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Florida Man with Dementia Files for Divorce

An incredibly unique and complex divorce case is currently working its way through the courts in Florida. A husband suffering from dementia, with the support of his three adult children, is trying to file for divorce from his second wife. The case brings up many interesting issues in Florida divorce law, such as mental capacity and a waiting period that comes with certain divorce cases.

Facts at Issue

In the case of Zelman v. Zelman, Martin and Lois Zelman dated for seven years before marrying in 2000. Now 87 and 80 years old, respectively, Mr. Zelman is suffering from dementia. His three adult children from a prior marriage have encouraged him to file for divorce from Lois, his second wife. At stake is nearly $10 million that the children could inherit if the divorce is completed before their father dies.

Mrs. Zelman is fighting the divorce, some say for money and others say for love. She stands to inherit the $10 million and several pieces of property that she was promised as part of the prenuptial agreement if Mr. Zelman passes away before her. Both sides of the case claim that they are trying to protect Mr. Zelman and are demonizing each other in the media.

Winding the Case Through Court

This case began in probate court when Mr. Zelman’s eldest son filed paperwork last year claiming that his father was mentally incompetent and that Lois was ignoring his needs. He asked that a guardian be appointed by the court to oversee the financials of the couple. There was considerable conflicting testimony, but ultimately the judge found that Mrs. Zelman was a threat to her husband and ordered her to move out of the home.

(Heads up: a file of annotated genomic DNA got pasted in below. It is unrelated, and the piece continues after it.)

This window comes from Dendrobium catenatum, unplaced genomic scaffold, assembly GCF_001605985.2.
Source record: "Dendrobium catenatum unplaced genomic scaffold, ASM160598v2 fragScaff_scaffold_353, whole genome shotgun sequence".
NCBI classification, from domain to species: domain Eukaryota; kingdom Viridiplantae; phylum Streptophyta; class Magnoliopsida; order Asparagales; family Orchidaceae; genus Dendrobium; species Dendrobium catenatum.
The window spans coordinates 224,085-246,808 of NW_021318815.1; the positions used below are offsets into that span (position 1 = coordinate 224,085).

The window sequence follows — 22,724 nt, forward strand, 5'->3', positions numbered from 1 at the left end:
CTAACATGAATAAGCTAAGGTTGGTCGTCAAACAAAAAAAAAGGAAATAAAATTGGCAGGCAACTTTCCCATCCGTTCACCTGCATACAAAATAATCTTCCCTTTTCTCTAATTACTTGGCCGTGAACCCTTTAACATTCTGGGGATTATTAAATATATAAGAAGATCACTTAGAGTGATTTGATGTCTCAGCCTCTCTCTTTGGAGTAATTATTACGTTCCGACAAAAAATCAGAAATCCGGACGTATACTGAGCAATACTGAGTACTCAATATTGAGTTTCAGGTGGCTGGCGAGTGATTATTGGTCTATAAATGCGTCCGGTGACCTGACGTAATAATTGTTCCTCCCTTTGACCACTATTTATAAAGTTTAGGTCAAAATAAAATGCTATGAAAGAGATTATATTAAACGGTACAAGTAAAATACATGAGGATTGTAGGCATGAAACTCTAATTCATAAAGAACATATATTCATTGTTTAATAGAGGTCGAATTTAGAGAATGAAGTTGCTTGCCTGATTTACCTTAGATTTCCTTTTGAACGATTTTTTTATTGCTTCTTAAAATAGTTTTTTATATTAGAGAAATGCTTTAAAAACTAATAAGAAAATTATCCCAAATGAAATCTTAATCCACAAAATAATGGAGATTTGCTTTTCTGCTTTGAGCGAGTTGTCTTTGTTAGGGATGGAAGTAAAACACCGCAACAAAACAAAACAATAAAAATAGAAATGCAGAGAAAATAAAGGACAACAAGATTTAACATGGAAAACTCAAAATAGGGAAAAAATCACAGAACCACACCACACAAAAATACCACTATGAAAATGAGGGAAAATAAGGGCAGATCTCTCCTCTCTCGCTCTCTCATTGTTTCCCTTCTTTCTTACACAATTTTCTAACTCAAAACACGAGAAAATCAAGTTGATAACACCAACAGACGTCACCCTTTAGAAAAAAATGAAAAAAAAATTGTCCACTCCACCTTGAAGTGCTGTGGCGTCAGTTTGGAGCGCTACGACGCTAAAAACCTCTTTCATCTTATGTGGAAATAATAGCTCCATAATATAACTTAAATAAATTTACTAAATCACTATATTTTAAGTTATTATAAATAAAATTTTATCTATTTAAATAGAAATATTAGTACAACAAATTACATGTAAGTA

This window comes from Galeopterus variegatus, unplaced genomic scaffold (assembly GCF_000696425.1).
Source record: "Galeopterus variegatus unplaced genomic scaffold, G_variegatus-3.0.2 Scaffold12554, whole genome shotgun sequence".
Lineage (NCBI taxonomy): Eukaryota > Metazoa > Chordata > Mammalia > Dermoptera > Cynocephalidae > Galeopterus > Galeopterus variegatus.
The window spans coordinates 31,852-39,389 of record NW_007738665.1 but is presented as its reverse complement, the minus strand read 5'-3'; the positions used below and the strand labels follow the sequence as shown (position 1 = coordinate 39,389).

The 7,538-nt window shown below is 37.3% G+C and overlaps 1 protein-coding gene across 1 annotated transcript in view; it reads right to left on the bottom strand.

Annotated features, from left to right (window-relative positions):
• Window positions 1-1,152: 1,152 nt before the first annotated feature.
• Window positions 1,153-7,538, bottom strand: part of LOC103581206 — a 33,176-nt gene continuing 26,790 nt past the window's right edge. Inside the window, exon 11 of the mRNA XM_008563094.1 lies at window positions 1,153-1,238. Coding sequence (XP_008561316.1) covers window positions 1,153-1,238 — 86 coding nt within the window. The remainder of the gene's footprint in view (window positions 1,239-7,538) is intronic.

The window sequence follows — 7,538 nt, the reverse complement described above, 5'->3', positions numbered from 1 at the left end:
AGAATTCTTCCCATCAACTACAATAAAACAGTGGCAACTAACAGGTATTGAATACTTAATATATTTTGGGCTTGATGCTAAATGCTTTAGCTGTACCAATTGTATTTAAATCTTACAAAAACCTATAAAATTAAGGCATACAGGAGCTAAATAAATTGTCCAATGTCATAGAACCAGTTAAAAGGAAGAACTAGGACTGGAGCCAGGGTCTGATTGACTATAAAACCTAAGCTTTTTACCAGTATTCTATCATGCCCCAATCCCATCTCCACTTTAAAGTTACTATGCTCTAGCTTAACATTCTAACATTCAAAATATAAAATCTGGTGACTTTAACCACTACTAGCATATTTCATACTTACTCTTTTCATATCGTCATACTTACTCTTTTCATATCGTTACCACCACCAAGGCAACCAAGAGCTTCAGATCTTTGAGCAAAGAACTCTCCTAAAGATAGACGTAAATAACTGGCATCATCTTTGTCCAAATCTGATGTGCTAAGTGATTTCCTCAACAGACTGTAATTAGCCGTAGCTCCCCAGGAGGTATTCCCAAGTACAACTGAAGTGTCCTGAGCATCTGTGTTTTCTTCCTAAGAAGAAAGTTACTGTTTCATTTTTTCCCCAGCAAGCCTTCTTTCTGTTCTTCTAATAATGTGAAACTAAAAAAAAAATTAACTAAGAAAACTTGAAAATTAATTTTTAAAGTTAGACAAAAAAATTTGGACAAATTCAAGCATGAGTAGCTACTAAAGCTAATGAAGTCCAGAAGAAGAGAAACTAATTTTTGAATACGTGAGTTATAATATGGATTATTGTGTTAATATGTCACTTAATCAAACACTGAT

Mr. Zelman was declared partially mentally incompetent and retained a few rights under the law. He was not allowed to marry, manage property, drive or work but could retain the ability to do other things including being able to sue and defend lawsuits. Mrs. Zelman claims that this was done on purpose to subvert the premarital agreement because it requires that Mr. Zelman file for divorce himself.

Florida Divorce Law

In Florida, a person cannot file for divorce because of mental incompetency until the spouse has been declared unfit for three years. The original purpose of the law was to protect incapacitated spouses from their healthy spouses leaving them with no recourse. However, this case differs from most because usually the competent spouse files to divorce the incompetent spouse. The next step in this case is to determine whether Mr. Zelman understands what he is doing and whether he truly wants a divorce.

Contact a Florida Divorce Attorney

Divorce can be extremely complex, and often requires the legal knowledge of a skilled attorney. If you or someone that you know has questions regarding divorce, let the experienced Orlando office of Steve W. Marsee, P.A. help. Reach out to us today for a consultation on your case.

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